|Monopoly has become one of Ben's favorite games, even though he's only six. Encouraging strengths is important!|
Too often think about children in terms of their deficits. We look at all of the things a child cannot do rather than celebrating the things that he can do.
One thing that I have learned about my son is that he always surpasses my expectations for what he is capable of doing.
The other thing I have learned about him is that because of his sensory modulation difficulties, he may not be able to do things in one setting, but, when properly modulated, he can do those same things with ease.
Sensory modulation has to do with how our brain takes in all the messages that it receives from the outside world and sorts it out. For many of us, this process happens smoothly (like boxes moving along multiple conveyer belts), but for those with sensory difficulties (like my son) the process gets jumbled. The noises of birds singing outside and kids walking down the hall and the crumpling of paper compete with the sound of the teacher's voice, and suddenly paying attention has become very difficult. Then, when any little "snag" occurs in the day, such as if he were to tear his paper or break his pencil, his equilibrium gets thrown more and more off balance.
According to Ben’s OT, Ms. L, he has been dealt a whammy in the modulation department.
Ms. L describes our human excitement/energy levels on a scale from 1-10, with a 1 being asleep and a 10 being the highest level possible. Ben is almost always at an 8 or a 9. When he is at these high levels, he is either overly excited or overly distraught (and his extreme happiness can quickly switch to frustration and tears in seconds flat). One strength that Ms. L has identified is that Ben can quickly identify his energy level and the levels of others around him. She said that she can ask him to tell his level, and he is almost always right. The challenge, however, is to help him bring his levels down to a 5 or a 6, where he can be in a calm/alert state for learning. This is accomplished through a mixture of heavy work tasks and vestibular input. Heavy work tasks could be things like bear crawls, wall push-ups, taking a backpack with books to a neighboring class, or wearing a weighted vest during a lesson. Vestibular input could look like swinging, jumping on a trampoline, or hanging upside down from the monkey bars. The catch is that, in order to stay in his optimal learning state, Ben needs these sensory opportunities, or what is known as a sensory diet, every two hours or so. Otherwise he becomes more and more overstimulated until learning becomes a huge challenge. Ben’s OT compares this to how you or I might feel if we had poison ivy with no medicine and tried to do math. Or if we had a snake on our lap and needed to take a spelling test. It’s just nearly impossible.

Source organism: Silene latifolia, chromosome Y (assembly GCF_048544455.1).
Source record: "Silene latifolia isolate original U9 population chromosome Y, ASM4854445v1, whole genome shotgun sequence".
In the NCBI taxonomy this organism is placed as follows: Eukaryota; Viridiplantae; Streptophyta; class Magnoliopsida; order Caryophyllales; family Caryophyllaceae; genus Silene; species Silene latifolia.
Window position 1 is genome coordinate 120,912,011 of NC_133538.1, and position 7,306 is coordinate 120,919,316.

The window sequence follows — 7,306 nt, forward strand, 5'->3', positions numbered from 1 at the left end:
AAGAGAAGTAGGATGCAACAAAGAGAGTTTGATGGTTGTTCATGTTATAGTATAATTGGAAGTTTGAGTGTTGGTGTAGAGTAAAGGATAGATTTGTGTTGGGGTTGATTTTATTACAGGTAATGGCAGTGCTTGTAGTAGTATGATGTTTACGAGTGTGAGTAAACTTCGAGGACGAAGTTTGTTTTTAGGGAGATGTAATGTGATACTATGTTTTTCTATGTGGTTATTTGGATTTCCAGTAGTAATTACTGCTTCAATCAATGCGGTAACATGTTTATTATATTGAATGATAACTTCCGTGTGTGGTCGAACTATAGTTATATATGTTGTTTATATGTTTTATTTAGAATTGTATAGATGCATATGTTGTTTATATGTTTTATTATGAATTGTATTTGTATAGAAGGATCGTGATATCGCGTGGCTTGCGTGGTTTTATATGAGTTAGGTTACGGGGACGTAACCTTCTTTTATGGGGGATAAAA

Sometimes it is difficult to pinpoint exactly what challenging behavior looks like. Ben’s greatest challenge is finishing assignments on his own, especially when it’s a writing task. I have learned that in order to change a behavior, it is important to first watch for what the person is doing well, and then study what conditions are in place for that behavior to be successful. At home I have learned that Ben has a very difficult time writing his sight words, especially if I wait too late in the evening to do the homework. However, if we do the sight words as soon as we get home for school, and we do it in combination with his Therapeutic Listening cds, he is able to complete the sight words with very little extra support. He is even willing to go back and revise his letters if necessary, something he usually resists doing.
Along with using strengths to build on weak areas, I also believe it is important to allow times in the day for children to explore their interests. This is why I allow Ben to choose at least one story to read at bedtime, even if he wants to read the Lego Star Wars book for the seventh night in a row. Ben is also a strong mathematical thinker, so my husband and I build in opportunities for him to use his math skills in a fun way, such as learning to count money and use mental math skills in “grown up” Monopoly. He has so much fun with this game that he would play for hours if we would let him.
We have tried a few extra-curricular sports with Ben, but he hasn’t really shown a lasting interest in any of them. So this spring we decided to enroll him in drama classes instead. Ben loves to use his imagination and has a great memory, so we thought he might really enjoy a chance to shine on the stage. So far he has been extremely excited to go to his theater classes and he obviously remembers his lines (see my post from yesterday to read more about that).
It is easy to get caught up in thinking about all of the things that our children can’t do, and while these certainly need to be addressed, I challenge you to look for the child's strengths. The strengths may even be hidden inside what appears to be a weak area, but, I guarantee, they are there.
The trick is to keep looking and, once you've found them, keep building.